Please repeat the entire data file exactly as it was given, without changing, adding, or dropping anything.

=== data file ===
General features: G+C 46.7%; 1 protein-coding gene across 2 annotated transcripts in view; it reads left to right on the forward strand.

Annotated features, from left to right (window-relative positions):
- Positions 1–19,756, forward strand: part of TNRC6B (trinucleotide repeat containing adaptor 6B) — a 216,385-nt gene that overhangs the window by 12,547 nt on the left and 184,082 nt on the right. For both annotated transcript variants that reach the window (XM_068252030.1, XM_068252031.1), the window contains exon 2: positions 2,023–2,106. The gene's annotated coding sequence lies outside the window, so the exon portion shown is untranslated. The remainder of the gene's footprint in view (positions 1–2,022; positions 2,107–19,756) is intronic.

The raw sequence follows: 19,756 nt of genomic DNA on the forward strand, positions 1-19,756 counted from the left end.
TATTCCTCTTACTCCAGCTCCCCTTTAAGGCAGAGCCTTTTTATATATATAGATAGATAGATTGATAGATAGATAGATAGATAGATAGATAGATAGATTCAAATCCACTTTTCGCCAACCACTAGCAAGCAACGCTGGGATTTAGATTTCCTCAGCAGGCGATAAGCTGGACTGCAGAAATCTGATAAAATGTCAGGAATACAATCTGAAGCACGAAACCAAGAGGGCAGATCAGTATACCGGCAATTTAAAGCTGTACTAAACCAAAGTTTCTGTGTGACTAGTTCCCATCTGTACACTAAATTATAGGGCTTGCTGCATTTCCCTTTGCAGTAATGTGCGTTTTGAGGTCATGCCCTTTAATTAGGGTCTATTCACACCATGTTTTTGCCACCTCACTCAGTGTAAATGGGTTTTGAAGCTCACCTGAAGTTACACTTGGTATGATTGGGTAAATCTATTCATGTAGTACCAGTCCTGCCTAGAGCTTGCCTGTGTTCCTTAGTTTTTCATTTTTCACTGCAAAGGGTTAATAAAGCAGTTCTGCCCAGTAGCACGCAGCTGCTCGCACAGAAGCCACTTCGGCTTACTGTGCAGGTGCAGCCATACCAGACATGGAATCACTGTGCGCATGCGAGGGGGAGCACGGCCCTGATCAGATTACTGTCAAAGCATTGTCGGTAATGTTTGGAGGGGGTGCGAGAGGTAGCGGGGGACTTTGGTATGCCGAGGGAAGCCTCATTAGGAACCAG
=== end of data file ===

General features: G+C 46.7%; 1 protein-coding gene across 2 annotated transcripts in view; it reads left to right on the forward strand.

Annotated features, from left to right (window-relative positions):
- Positions 1–19,756, forward strand: part of TNRC6B (trinucleotide repeat containing adaptor 6B) — a 216,385-nt gene that overhangs the window by 12,547 nt on the left and 184,082 nt on the right. For both annotated transcript variants that reach the window (XM_068252030.1, XM_068252031.1), the window contains exon 2: positions 2,023–2,106. The gene's annotated coding sequence lies outside the window, so the exon portion shown is untranslated. The remainder of the gene's footprint in view (positions 1–2,022; positions 2,107–19,756) is intronic.

The raw sequence follows: 19,756 nt of genomic DNA on the forward strand, positions 1-19,756 counted from the left end.
TATTCCTCTTACTCCAGCTCCCCTTTAAGGCAGAGCCTTTTTATATATATAGATAGATAGATTGATAGATAGATAGATAGATAGATAGATAGATAGATTCAAATCCACTTTTCGCCAACCACTAGCAAGCAACGCTGGGATTTAGATTTCCTCAGCAGGCGATAAGCTGGACTGCAGAAATCTGATAAAATGTCAGGAATACAATCTGAAGCACGAAACCAAGAGGGCAGATCAGTATACCGGCAATTTAAAGCTGTACTAAACCAAAGTTTCTGTGTGACTAGTTCCCATCTGTACACTAAATTATAGGGCTTGCTGCATTTCCCTTTGCAGTAATGTGCGTTTTGAGGTCATGCCCTTTAATTAGGGTCTATTCACACCATGTTTTTGCCACCTCACTCAGTGTAAATGGGTTTTGAAGCTCACCTGAAGTTACACTTGGTATGATTGGGTAAATCTATTCATGTAGTACCAGTCCTGCCTAGAGCTTGCCTGTGTTCCTTAGTTTTTCATTTTTCACTGCAAAGGGTTAATAAAGCAGTTCTGCCCAGTAGCACGCAGCTGCTCGCACAGAAGCCACTTCGGCTTACTGTGCAGGTGCAGCCATACCAGACATGGAATCACTGTGCGCATGCGAGGGGGAGCACGGCCCTGATCAGATTACTGTCAAAGCATTGTCGGTAATGTTTGGAGGGGGTGCGAGAGGTAGCGGGGGACTTTGGTATGCCGAGGGAAGCCTCATTAGGAACCAG